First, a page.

Supervisors Seek Changes To System For Reimbursing Doctors For Emergency Care
LOS ANGELES (CBS) — The Board of Supervisors Tuesday called for reforms to the system that reimburses doctors who treat the poor in Los Angeles County.
The county’s Department of Health Services froze payments to those doctors in September due to insufficient funds.
The shortfall was exacerbated by the state pulling its support for the Physicians Services for Indigent Program, which compensates doctors at private hospitals when people cannot pay for being treated.
Looking for a short-term solution, the board last week cut the reimbursement rate from 14 to 12 percent and asked the department to start making payments again.
But Supervisor Don Knabe said more needed to be done, calling the freeze and rate cut an insult.
“The county is the ultimate safety net and our doctors are critical to ensuring that the neediest patients in Los Angeles County receive basic emergency care,” Knabe said. “We cannot continue to freeze payments and reduce rates — it is an insult to the doctors that we all depend on.”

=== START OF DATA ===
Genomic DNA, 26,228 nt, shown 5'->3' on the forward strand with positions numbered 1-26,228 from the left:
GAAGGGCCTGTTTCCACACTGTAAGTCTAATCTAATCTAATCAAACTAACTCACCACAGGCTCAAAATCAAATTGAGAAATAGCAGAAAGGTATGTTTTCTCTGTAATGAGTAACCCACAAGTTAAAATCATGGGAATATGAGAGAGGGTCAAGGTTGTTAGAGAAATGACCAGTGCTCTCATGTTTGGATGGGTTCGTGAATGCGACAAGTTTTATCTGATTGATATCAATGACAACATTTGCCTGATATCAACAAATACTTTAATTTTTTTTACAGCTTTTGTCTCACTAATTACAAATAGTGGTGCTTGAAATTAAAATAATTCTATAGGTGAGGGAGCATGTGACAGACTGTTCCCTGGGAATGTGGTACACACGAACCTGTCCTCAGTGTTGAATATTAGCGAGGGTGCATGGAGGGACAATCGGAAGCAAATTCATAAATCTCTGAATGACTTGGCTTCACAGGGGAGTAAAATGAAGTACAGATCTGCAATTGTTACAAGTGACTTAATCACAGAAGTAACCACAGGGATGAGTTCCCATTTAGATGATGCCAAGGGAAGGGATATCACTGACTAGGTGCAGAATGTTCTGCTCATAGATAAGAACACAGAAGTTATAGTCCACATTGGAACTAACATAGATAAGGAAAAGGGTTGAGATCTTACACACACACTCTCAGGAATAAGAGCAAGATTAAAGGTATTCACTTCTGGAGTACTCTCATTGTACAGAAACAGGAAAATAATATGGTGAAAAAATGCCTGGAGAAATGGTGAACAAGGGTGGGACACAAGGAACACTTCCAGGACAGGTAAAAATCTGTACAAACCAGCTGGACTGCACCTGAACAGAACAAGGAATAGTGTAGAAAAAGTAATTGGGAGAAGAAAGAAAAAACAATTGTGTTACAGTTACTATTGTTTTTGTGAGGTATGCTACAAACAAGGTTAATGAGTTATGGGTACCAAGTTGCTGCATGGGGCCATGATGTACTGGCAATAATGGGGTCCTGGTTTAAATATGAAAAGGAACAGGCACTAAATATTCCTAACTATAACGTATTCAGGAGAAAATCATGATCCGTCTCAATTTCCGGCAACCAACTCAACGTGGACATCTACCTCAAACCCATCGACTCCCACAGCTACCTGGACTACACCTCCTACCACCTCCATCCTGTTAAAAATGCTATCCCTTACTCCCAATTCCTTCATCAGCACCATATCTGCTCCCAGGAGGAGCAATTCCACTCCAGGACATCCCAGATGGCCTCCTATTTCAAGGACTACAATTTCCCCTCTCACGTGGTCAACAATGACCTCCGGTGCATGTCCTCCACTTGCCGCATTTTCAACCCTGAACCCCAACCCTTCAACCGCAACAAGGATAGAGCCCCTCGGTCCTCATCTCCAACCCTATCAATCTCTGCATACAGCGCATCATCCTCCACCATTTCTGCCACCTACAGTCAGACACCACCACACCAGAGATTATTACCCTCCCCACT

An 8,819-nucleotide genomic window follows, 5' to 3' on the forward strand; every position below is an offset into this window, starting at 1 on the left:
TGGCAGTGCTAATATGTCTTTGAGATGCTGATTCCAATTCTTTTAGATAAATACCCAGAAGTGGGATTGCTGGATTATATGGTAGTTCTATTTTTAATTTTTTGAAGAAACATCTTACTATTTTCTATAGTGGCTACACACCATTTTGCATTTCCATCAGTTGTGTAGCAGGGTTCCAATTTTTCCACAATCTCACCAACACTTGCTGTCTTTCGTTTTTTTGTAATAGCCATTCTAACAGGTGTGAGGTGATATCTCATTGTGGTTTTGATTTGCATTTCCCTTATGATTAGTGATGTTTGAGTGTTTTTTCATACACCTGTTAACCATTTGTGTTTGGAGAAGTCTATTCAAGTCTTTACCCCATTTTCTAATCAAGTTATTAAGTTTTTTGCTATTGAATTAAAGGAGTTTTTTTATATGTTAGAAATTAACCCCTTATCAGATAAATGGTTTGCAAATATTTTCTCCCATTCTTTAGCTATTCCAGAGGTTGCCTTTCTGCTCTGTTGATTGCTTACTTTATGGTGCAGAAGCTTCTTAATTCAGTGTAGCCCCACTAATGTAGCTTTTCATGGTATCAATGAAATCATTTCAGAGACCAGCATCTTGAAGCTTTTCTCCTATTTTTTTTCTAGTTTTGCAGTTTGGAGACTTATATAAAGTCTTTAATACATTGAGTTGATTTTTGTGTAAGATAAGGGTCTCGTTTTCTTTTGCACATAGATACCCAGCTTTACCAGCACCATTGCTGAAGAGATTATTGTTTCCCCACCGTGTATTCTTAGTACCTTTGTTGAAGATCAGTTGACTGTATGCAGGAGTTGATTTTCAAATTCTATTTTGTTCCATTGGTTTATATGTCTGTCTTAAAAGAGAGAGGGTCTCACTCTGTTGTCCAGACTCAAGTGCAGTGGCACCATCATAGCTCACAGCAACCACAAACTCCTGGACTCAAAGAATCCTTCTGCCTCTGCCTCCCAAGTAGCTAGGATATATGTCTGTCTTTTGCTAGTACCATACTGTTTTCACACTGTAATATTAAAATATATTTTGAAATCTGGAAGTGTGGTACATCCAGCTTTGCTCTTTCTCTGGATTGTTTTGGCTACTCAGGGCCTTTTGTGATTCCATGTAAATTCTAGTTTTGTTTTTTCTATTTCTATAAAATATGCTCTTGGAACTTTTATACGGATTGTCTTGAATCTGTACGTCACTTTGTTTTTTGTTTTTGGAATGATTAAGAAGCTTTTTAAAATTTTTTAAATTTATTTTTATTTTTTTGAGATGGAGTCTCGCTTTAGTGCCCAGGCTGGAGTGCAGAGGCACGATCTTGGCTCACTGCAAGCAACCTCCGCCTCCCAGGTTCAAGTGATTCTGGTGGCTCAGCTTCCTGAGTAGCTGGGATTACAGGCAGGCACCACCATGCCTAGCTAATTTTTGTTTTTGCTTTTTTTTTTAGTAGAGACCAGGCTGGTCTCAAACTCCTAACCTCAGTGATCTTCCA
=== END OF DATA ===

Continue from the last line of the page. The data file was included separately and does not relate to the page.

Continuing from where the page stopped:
Knabe proposed that the board give Dr. Mitchell Katz, the director of the county’s Department of Health Services, the authority to reset payments as needed without formal board approval.
Knabe also asked that the department implement a series of improvements to the PSIP program recommended by the county’s auditor-controller in March.
The report called for changing the physician enrollment process, reducing delays in claims submission and payment, and generally improving administration of the program.
For example, doctors are currently required to re-enroll in the program every year, though the pool of participating physicians remains largely the same year to year.
“We need to stop putting Band-Aids on a situation that requires real reform,” Knabe said. “We must take the next step forward … so that all residents of L.A. County who must visit an emergency room can expect the availability of services and quality they deserve.”
The board’s vote in support of Knabe’s recommendations was unanimous.